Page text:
Speeches, Interviews & Other Statements

Complete list of 8,000+ Thatcher statements & texts of many of them

1985 Mar 3 Su
Margaret Thatcher

Remarks on the end of the miners’ strike

Document type: Speeches, interviews, etc.
Document kind: Remarks
Venue: Outside No.10 Downing Street
Source: Thatcher Archive: COI transcript
Journalist: -
Editorial comments: MT left Chequers for No.10 at 1930.
Importance ranking: Major
Word count: 756
Themes: Privatized & state industries, Strikes & other union action, Law & order, 1984-85 coal strike

Question

Mrs. Thatcher, what is your reaction to the miners' strike and the news they are going back on Tuesday?

Prime Minister

Well just overwhelming relief that it is over and we can get on with building up the coal industry again and that the families that have gone through an awful lot of suffering can draw wages and salaries again and rebuild their savings.

Question

But Mr. Scargill has actually said that the dispute will go on; guerrilla tactics will be used; the overtime ban continues. Has anything been resolved by this long and bitter dispute?

Prime Minister

I believe the overwhelming majority of miners want to get back to work; want to pay off their debts; want to build up their savings once again; support their families; and rebuild their industry. I think and I very much hope that in the pits there will be reconciliation and that the [end p1] divisions will be healed, and I am sure the managers will be on the look out to do everything they can to ensure that is so.

Question

But Mrs. Thatcher, do you see it in any way as someone winning or losing at the end of this very long strike?

Prime Minister

If anyone has won, it has been the miners who stayed at work, the dockers who stayed at work, the power workers who stayed at work, the lorry drivers who stayed at work, the railwaymen who stayed at work, the managers who stayed at work. In other words, all of those people who kept the wheels of Britain turning and who, in spite of a strike, actually produced a record output in Britain last year. It is the whole working people of Britain that have kept Britain going.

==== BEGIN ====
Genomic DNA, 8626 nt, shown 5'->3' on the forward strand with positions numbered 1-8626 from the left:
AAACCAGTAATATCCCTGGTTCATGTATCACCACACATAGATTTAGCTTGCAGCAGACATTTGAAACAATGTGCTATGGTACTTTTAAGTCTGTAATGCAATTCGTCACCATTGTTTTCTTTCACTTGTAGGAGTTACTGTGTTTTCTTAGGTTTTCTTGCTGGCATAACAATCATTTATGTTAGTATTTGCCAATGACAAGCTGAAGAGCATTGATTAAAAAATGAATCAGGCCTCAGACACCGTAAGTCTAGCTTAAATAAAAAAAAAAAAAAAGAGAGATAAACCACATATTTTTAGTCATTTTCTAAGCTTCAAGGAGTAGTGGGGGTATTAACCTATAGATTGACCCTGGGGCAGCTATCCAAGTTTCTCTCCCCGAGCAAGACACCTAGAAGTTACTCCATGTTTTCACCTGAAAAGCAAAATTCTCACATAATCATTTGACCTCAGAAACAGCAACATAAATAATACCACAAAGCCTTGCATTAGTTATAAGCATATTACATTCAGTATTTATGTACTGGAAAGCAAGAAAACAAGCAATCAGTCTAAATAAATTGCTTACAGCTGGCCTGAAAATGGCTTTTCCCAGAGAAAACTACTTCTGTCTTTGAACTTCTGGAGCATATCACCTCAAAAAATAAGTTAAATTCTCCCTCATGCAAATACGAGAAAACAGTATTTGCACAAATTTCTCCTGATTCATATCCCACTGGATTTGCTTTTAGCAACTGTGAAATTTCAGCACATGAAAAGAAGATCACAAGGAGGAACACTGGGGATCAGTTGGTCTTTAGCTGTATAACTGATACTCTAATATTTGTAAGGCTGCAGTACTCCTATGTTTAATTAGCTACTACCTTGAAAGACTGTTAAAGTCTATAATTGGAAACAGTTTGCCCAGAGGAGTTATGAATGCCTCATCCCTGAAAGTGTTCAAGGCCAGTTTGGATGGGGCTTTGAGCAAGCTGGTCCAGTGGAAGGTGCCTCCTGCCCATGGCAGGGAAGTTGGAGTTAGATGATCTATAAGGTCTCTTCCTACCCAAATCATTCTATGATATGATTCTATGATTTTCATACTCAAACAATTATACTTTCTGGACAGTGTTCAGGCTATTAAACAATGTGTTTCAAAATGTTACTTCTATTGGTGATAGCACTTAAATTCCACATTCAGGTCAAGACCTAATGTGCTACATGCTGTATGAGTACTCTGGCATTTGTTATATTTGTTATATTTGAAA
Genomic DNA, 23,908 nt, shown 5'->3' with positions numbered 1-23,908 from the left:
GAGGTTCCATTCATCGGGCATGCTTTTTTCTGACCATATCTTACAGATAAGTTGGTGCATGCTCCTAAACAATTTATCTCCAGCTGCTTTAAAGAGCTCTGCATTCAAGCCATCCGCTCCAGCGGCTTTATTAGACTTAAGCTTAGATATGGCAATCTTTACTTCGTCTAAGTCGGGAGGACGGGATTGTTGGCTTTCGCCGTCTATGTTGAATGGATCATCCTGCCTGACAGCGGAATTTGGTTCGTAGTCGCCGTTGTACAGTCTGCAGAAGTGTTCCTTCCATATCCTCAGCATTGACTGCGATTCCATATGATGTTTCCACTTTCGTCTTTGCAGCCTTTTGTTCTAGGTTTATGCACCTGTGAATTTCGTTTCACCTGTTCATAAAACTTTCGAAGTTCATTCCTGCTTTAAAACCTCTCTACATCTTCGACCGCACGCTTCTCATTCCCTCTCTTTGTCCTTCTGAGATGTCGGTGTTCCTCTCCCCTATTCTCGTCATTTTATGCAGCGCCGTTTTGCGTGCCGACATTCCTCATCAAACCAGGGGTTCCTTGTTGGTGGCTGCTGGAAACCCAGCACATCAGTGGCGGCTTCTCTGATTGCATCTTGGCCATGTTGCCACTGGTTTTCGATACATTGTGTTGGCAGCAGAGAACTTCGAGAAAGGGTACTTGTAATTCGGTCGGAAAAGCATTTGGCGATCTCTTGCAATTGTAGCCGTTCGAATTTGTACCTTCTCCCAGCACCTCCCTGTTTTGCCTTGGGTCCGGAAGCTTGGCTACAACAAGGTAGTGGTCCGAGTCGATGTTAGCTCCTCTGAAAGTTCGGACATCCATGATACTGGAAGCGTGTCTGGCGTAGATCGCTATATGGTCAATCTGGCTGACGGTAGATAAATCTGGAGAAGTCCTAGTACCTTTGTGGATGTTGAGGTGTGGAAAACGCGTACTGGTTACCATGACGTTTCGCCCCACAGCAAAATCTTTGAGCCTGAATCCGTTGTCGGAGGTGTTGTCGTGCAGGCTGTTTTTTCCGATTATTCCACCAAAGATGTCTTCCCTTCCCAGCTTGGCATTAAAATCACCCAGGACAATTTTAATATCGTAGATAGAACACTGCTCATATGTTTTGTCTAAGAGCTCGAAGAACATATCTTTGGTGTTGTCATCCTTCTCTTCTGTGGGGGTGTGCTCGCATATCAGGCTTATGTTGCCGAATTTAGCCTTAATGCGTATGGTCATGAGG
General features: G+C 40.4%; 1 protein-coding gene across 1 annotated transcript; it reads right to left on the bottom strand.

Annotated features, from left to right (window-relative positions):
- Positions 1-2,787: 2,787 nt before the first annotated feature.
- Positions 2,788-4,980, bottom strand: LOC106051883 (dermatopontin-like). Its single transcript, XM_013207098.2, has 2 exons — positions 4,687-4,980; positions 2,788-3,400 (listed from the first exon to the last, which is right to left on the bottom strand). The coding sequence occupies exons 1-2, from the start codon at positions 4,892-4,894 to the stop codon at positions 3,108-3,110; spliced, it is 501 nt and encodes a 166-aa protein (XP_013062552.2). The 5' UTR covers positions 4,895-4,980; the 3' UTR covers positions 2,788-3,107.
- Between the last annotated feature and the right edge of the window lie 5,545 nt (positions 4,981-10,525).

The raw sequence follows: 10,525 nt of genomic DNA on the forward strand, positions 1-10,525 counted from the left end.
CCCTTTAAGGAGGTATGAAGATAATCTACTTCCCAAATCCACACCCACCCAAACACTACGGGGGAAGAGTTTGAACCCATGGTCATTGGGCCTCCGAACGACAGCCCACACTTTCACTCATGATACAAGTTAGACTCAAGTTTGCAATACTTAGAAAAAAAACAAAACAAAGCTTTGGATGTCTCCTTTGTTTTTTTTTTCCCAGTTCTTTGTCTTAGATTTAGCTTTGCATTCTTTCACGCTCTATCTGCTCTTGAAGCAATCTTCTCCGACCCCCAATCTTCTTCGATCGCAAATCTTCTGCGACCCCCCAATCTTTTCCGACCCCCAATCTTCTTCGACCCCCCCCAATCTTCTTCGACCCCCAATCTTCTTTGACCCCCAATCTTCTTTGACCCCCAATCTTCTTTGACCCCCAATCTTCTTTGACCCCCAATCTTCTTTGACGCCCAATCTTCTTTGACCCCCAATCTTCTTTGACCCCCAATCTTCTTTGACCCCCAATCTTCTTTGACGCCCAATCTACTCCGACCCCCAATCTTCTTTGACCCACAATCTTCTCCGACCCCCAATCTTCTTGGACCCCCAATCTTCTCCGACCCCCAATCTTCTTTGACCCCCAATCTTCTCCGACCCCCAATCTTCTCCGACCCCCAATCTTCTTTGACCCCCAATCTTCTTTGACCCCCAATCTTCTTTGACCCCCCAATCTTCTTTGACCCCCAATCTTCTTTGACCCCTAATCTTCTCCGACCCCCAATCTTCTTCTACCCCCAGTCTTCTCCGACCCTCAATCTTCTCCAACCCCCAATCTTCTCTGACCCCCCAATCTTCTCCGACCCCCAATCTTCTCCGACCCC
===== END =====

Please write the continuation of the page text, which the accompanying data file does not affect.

Question

How has this affected the state of your party? You are now 2%; behind the Labour Party.

Prime Minister

Look! Let us not talk about that. Yes, we had to stand out against intimidation and violence. You never give in to that. You can never give in to blackmail. You can [end p2] never give in to a strike which makes impossible demands, that says no matter how much the pits may lose the tax-payer has got to cough up. You cannot give in to that, and I think this is a victory for common sense and for those who have stayed at work.

Question

But it has been a strike that has generated immense bitterness, particularly in small mining communities. How can that be healed?

Prime Minister

Those who go back and work in the pits and the collieries and the managers, they will do their level best to heal it. Yes, I hope we will never see again in Britain some of the terrible scenes we witnessed. I did not think we could ever see them here, but we have, and now I hope it is over.

Question

Do you blame anyone for the length of the strike, Mrs. Thatcher? What are your personal feelings about it, Mrs. Thatcher?

Prime Minister

My personal feelings are of overwhelming relief. I want a prosperous coal industry, obviously, but the privations that some of those families have been through—and they would have been back earlier had it not been kept going by intimidation and I am very glad now that they can go back. [end p3]

Question

Mrs. Thatcher, what is your own view of the way that Mr. Scargill has conducted this strike?

Prime Minister

Look! I do not comment on these things. We had to make certain that violence and intimidation and impossible demands could not win. There would have been neither freedom not order in Britain if we had given in to violence. There would have been no hope for any prosperous industry if people had gone on strike, really, for bigger and bigger subsidies from the tax-payers, because in the end it is the tax-payers who pay these subsidies. So that is over. Just let us be very thankful for all the people who stayed at work in all the industries and it is to them that we owe record output last year and do not forget, even with a miners' strike, we had record output, record investment and a record standard of living. So now they are back at work, we are really set to go.

Question

Is there to be an amnesty for those miners who were sacked?

Prime Minister

Those miners who have in fact beaten up others or who have intimidated families or have done immense damage to property, they must take the consequences of their own actions, and it would not be right if there were an amnesty for those who really have committed terrible crimes—not right at all.